1 9 7 7 – 1 9 8 2 (Australia)
781 x 60 minute episodes
The Restless Years was a Cinderella of a series in that its subject and location today seem hard to recall and yet the Australian soap managed to stay on air from 1977 to 1982. The series should have been the teen version of Number 96, but it was never as pacey or popular and forgot to be funny.
The “restless” years of the title were the formative ones between teenagehood and adulthood and the show followed a series of school friends into adult life.
In particular, the series focused on young blonde spunk-rat Peter Beckett (Nick Hedstrom) who was raised by foster parents and was seeking the identity of his real parents (while winning the prize for most rebellious student).
He resented his former teacher, middle-aged spinster, Miss Elizabeth McKenzie (June Salter) because she refused him a reference although he saved her life when she tried to commit suicide (she believed she was terminally ill).
She eventually turned out to be his missing mother (coincidence hey?).
John Hamblin played a friendly advertising executive who gave an ambitious school-leaver (played by Graham Thorburn) a start in the industry. An early prototype for Wayne Hamilton in Sons and Daughters and Paul Robinson in Neighbours, this youngster quickly developed into a mercenary upstart who alienated both friends and work colleagues with his desire to get ahead at any cost.
After finally failing in business and being dumped by the girl he loved, the character committed suicide.
The girl in question was pretty young model Penny Russell, played by Deborah Coulls.
Penny’s protective older brother was Dr Bruce Russell, a dashing and decent medical man played by Malcolm Thompson. A British-born RADA-trained actor who appeared in Coronation Street before moving to Australia and playing a brief stint during the later stages of Number 96, Thompson would ultimately become the show’s longest-serving actor.
Bruce’s parents had died in a car accident and Miss MacKenzie had raised him and his sister. Bruce also loved nice-girl Alison Clarke (Julieanne Newbould) but the romance faced insurmountable obstacles.
At one point Bruce was washed away in the surf and feared drowned. After some episodes, however, it was revealed that he had in fact been washed up on an isolated beach some distance away, and, suffering amnesia, was nursed back to health by friendly strangers.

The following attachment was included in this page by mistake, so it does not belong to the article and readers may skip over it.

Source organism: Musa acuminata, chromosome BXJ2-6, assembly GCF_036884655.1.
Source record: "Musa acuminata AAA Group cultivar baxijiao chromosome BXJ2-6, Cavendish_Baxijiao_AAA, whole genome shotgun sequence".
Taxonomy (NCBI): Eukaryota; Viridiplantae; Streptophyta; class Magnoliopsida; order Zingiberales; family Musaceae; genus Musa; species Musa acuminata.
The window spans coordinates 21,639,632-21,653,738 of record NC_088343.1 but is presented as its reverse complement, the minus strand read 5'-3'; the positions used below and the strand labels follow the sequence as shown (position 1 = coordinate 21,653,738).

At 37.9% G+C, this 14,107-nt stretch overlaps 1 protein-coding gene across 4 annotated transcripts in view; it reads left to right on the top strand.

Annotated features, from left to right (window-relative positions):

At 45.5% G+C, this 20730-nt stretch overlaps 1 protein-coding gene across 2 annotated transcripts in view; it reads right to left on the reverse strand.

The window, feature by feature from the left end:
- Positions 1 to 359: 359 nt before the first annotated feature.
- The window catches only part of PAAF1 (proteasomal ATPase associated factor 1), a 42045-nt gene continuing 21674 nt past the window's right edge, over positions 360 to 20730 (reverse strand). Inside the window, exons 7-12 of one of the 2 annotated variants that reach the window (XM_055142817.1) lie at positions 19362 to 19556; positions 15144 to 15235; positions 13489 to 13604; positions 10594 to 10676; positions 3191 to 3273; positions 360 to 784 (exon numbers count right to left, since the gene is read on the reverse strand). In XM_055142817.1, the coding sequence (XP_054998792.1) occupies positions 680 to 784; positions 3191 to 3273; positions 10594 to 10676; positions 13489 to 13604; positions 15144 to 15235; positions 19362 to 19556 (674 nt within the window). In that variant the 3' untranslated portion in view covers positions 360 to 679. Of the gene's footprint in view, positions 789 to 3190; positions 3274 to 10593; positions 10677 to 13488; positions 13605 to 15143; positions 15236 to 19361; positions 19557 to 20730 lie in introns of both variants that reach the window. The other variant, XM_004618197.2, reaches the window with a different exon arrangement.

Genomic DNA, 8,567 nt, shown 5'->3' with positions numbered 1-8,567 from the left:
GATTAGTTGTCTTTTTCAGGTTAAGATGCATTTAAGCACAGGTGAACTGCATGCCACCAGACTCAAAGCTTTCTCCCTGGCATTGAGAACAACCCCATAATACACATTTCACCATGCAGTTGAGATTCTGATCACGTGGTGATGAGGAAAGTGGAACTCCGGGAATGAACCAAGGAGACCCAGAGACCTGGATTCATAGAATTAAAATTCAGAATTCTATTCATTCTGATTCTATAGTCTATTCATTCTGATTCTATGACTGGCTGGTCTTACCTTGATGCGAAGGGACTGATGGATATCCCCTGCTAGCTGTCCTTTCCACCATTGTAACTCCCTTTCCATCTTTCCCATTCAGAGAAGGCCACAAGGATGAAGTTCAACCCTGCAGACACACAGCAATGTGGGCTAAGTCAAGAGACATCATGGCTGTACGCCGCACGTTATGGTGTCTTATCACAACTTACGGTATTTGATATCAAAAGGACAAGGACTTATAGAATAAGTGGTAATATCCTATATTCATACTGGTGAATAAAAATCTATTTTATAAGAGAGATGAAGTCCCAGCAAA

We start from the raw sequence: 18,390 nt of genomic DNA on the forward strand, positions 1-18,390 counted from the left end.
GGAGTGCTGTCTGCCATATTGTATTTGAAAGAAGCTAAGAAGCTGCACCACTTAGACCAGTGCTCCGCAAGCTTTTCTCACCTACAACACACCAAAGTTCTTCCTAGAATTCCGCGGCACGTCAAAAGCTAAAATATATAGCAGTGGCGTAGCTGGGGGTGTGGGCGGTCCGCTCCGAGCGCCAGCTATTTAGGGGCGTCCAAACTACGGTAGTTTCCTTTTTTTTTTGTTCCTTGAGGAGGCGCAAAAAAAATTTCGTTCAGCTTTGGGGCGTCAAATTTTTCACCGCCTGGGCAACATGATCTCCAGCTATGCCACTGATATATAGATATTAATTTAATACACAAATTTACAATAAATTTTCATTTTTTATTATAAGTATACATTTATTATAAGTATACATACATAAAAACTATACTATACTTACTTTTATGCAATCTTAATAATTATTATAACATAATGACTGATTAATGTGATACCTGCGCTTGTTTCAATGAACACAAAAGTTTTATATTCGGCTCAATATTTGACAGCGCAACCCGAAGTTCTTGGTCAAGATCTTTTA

Finally reunited with Alison he failed to recognise her, though his memory would return after a drive through his home town.
No sooner was this crisis in hand when photographer Alison was sent on assignment to a war-torn foreign land, where she was inevitably kidnapped and feared dead.
Though Bruce, ably assisted by Miss MacKenzie, would conduct a prolonged search for his missing love, it was finally discovered that poor Alison had indeed been killed.
Bruce would later turn to Olivia (Zoe Bertram) for comfort and eventually marry her. Olivia began as a minor player during the show’s early episodes, a prostitute working for Rita Merrick, but her popularity led to the character becoming a permanent lead.
As was the case when actress Julieanne Newbould adamantly refused to continue with the show, this second relationship would fizzle when Zoe Bertram finally left the series after more than three years in the role.
Bubbly barmaid Charmaine (Mary-Lou Stewart) would eventually become engaged to Bruce as the series reached its conclusion after about four years on the air.
A later storyline had Miss MacKenzie a terrified prisoner in her own home after embarking on a relationship with a man revealed as a cruel sadist who totally dominated her. During his stay in the show, Anna Hruby also appeared as a scheming young blackmailer who, in a shock cliffhanger, was discovered strangled to death in a park.